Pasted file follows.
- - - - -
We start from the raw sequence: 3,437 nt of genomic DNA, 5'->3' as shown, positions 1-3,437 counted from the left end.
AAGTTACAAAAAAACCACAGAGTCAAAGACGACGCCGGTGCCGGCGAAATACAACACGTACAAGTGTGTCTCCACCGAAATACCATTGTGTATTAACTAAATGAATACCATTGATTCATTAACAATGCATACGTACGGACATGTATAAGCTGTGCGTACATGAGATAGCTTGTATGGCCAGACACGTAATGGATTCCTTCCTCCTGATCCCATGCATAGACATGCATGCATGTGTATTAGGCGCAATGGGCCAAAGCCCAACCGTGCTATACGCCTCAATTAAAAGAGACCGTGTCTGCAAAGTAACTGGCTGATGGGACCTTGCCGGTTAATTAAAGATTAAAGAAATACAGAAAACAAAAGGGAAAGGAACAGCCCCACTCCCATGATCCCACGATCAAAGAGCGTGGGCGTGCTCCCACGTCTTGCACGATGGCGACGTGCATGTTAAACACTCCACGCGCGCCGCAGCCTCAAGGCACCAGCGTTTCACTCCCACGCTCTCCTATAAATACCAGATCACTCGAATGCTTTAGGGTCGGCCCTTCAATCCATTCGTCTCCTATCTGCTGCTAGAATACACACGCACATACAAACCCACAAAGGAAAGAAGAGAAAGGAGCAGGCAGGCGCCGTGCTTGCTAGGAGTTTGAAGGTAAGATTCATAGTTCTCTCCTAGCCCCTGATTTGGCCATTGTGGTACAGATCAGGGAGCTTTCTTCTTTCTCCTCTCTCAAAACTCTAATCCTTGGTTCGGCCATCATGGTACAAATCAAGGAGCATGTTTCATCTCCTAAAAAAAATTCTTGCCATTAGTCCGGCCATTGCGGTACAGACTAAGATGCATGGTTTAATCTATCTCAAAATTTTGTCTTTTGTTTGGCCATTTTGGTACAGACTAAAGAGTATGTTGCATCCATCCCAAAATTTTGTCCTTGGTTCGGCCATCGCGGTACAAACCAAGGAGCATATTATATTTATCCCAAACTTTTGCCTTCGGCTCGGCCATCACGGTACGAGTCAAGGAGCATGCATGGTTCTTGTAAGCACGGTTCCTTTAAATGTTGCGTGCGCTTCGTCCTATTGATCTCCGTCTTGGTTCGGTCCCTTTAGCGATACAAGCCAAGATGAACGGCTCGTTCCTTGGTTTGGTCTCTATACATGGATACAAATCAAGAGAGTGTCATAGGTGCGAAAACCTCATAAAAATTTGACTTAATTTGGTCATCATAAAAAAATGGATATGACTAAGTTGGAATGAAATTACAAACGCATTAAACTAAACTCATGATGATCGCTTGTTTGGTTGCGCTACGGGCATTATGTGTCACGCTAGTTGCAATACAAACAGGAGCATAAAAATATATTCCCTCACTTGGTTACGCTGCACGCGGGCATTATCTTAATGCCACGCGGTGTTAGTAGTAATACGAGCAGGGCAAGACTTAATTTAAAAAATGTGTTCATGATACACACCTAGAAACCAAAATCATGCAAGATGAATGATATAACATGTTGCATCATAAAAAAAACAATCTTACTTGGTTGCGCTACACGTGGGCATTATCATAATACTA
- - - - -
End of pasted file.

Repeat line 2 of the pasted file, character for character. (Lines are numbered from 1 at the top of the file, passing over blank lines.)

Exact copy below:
AAGTTACAAAAAAACCACAGAGTCAAAGACGACGCCGGTGCCGGCGAAATACAACACGTACAAGTGTGTCTCCACCGAAATACCATTGTGTATTAACTAAATGAATACCATTGATTCATTAACAATGCATACGTACGGACATGTATAAGCTGTGCGTACATGAGATAGCTTGTATGGCCAGACACGTAATGGATTCCTTCCTCCTGATCCCATGCATAGACATGCATGCATGTGTATTAGGCGCAATGGGCCAAAGCCCAACCGTGCTATACGCCTCAATTAAAAGAGACCGTGTCTGCAAAGTAACTGGCTGATGGGACCTTGCCGGTTAATTAAAGATTAAAGAAATACAGAAAACAAAAGGGAAAGGAACAGCCCCACTCCCATGATCCCACGATCAAAGAGCGTGGGCGTGCTCCCACGTCTTGCACGATGGCGACGTGCATGTTAAACACTCCACGCGCGCCGCAGCCTCAAGGCACCAGCGTTTCACTCCCACGCTCTCCTATAAATACCAGATCACTCGAATGCTTTAGGGTCGGCCCTTCAATCCATTCGTCTCCTATCTGCTGCTAGAATACACACGCACATACAAACCCACAAAGGAAAGAAGAGAAAGGAGCAGGCAGGCGCCGTGCTTGCTAGGAGTTTGAAGGTAAGATTCATAGTTCTCTCCTAGCCCCTGATTTGGCCATTGTGGTACAGATCAGGGAGCTTTCTTCTTTCTCCTCTCTCAAAACTCTAATCCTTGGTTCGGCCATCATGGTACAAATCAAGGAGCATGTTTCATCTCCTAAAAAAAATTCTTGCCATTAGTCCGGCCATTGCGGTACAGACTAAGATGCATGGTTTAATCTATCTCAAAATTTTGTCTTTTGTTTGGCCATTTTGGTACAGACTAAAGAGTATGTTGCATCCATCCCAAAATTTTGTCCTTGGTTCGGCCATCGCGGTACAAACCAAGGAGCATATTATATTTATCCCAAACTTTTGCCTTCGGCTCGGCCATCACGGTACGAGTCAAGGAGCATGCATGGTTCTTGTAAGCACGGTTCCTTTAAATGTTGCGTGCGCTTCGTCCTATTGATCTCCGTCTTGGTTCGGTCCCTTTAGCGATACAAGCCAAGATGAACGGCTCGTTCCTTGGTTTGGTCTCTATACATGGATACAAATCAAGAGAGTGTCATAGGTGCGAAAACCTCATAAAAATTTGACTTAATTTGGTCATCATAAAAAAATGGATATGACTAAGTTGGAATGAAATTACAAACGCATTAAACTAAACTCATGATGATCGCTTGTTTGGTTGCGCTACGGGCATTATGTGTCACGCTAGTTGCAATACAAACAGGAGCATAAAAATATATTCCCTCACTTGGTTACGCTGCACGCGGGCATTATCTTAATGCCACGCGGTGTTAGTAGTAATACGAGCAGGGCAAGACTTAATTTAAAAAATGTGTTCATGATACACACCTAGAAACCAAAATCATGCAAGATGAATGATATAACATGTTGCATCATAAAAAAAACAATCTTACTTGGTTGCGCTACACGTGGGCATTATCATAATACTA